Venison Sausage with Asiago Cheese

A recent gift of spicy venison sausage came with a warning – don’t over cook or it will dry out. This is pretty standard fair for any cut of venison, but often the pork fat added to sausages provide all the moisture needed. But these were not natural casings, and the links were not sealed as tightly as we might have preferred.  No problem – we baked them under a blanket of Nueske’s bacon to ensure moist, flavorful sausages.

Venison sausage with sweet potato2

We added these to a dish with quinoa, roasted sweet potato, kale, and candied pear, topped with Sartori’s Extra-aged Asiago cheese. In past versions of this dish, we’ve utilized dried cranberries, which are excellent.  A suggestion of pairing venison with candied pears appeared in my paperback version of The Derrydale Game Cookbook by L.P. De Gouy, originally published in 1937, though curiously no candied pear recipe is listed. Here’s our version:

Candied PearHeat oven to 300 degrees. Slice two pears vertically into 1/4 inch slices. Heat 1 cup water with 1 cup sugar to a low boil with 3 bay leaves, 5 cloves, and a cinnamon stick. Add pear to the pan and allow to boil until beginning to become translucent.  Place on a baking sheet lined with parchment paper. Place in oven until just beginning to turn caramel brown, about 20 minutes depending on thickness of the slices.  Allow to cool and then cut into 1/2 inch squares for this recipe.  Also, these can be left whole as a snack. The poaching liquid cooled becomes a wonderful simple syrup for cocktails.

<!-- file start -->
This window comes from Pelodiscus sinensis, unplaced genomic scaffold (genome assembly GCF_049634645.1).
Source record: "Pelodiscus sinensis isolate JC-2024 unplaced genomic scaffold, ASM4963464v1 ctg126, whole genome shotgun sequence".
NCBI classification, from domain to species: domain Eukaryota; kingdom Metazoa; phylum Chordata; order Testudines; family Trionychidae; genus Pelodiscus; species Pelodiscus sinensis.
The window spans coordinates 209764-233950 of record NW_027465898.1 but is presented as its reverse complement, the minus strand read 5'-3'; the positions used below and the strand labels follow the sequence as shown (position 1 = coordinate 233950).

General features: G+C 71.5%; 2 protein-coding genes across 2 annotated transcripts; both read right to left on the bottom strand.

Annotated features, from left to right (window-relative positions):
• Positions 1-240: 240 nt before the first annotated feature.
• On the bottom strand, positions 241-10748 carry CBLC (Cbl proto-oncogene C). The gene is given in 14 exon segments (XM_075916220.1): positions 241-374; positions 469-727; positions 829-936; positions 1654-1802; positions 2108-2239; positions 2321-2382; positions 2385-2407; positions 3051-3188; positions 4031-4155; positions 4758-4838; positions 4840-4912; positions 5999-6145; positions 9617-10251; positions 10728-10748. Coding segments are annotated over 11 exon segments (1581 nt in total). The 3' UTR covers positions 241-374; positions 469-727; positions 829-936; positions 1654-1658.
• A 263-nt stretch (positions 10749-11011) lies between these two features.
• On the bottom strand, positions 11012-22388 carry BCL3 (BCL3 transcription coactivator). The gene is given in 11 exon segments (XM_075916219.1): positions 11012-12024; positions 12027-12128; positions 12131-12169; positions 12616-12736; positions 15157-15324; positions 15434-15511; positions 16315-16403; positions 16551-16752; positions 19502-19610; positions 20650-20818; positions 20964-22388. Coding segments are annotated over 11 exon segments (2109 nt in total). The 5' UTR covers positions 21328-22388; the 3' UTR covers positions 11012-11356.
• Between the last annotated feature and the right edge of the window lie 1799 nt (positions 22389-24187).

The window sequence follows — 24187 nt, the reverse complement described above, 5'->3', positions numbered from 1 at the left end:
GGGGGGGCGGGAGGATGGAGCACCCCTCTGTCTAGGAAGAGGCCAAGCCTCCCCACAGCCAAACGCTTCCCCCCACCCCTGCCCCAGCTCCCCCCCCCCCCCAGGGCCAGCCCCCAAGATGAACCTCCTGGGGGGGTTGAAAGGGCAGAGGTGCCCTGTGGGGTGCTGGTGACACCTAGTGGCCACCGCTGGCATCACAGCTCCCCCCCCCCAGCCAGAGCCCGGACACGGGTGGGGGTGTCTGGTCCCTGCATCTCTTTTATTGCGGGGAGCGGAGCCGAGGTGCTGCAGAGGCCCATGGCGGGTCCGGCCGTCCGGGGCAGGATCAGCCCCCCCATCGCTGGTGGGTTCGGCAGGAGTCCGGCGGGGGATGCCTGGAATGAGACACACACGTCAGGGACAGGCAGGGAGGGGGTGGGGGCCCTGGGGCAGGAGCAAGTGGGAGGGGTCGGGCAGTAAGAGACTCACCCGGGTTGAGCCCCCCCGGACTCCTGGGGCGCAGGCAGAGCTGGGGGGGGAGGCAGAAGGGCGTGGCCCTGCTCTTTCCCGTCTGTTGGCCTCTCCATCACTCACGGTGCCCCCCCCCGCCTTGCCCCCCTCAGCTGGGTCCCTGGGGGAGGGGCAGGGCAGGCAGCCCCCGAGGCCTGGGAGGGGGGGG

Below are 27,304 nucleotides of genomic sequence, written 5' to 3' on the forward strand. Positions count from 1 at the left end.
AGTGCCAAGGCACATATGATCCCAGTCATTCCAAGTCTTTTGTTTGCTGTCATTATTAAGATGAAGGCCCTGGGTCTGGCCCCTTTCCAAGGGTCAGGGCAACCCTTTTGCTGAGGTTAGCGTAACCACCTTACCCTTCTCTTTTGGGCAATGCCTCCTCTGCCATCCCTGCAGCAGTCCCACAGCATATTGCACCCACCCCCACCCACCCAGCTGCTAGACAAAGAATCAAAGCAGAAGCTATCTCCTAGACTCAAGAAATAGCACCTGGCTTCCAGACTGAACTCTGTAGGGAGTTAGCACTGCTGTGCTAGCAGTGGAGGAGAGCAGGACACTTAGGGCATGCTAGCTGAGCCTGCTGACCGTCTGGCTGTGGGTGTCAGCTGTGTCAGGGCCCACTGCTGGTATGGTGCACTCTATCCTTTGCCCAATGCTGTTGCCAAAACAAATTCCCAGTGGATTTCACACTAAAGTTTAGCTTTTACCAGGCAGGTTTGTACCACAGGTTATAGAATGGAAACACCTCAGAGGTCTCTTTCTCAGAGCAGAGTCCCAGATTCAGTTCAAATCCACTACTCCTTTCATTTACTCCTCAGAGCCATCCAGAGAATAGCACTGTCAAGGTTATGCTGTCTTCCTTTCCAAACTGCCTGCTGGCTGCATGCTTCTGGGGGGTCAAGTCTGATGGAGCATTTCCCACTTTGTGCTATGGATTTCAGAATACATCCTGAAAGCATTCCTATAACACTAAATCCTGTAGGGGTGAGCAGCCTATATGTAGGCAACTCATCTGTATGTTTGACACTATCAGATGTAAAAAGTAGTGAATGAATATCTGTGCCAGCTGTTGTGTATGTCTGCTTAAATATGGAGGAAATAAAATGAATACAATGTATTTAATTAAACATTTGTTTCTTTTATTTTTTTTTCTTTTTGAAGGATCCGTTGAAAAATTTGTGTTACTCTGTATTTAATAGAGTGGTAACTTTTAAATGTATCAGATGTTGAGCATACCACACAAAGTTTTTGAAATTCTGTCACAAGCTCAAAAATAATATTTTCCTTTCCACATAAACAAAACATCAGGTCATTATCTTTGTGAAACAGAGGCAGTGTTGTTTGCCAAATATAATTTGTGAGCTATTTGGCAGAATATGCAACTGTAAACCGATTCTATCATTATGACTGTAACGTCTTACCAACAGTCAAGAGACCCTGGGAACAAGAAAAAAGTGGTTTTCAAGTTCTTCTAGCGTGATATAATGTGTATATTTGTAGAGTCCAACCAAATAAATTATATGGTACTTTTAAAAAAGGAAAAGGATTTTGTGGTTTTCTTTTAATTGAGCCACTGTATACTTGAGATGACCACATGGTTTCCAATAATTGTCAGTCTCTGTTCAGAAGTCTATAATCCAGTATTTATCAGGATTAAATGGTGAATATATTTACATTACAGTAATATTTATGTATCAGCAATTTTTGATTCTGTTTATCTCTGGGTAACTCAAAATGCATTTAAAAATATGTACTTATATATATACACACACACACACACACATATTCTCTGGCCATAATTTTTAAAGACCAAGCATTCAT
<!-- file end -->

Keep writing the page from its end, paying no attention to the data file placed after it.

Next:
In this dish, the spicy venison sausage are baked then allowed to cool enough to slice. These are added to a skillet on medium-high heat with rendered bacon fat.  The roasted sweet potatoes are added along with kale, which is allowed to wilt. Pre-cooked quinoa is added to the skillet along with the candied pear pieces. The dish is topped with large shavings of Asiago cheese.

Venison sausage with sweet potato

The result is a very pleasant blend of spicy, sweet, and nutty flavors.  The Asiago adds both nuttiness and creaminess as it melts into the hot dish. The candied pear is not individually discernible, but adds a lovely sweetness to the background and plays off the creaminess of the cheese. We’ve added an additional pear chip and a dried kale chip as garnish. Flavorful, complex, complete.

 

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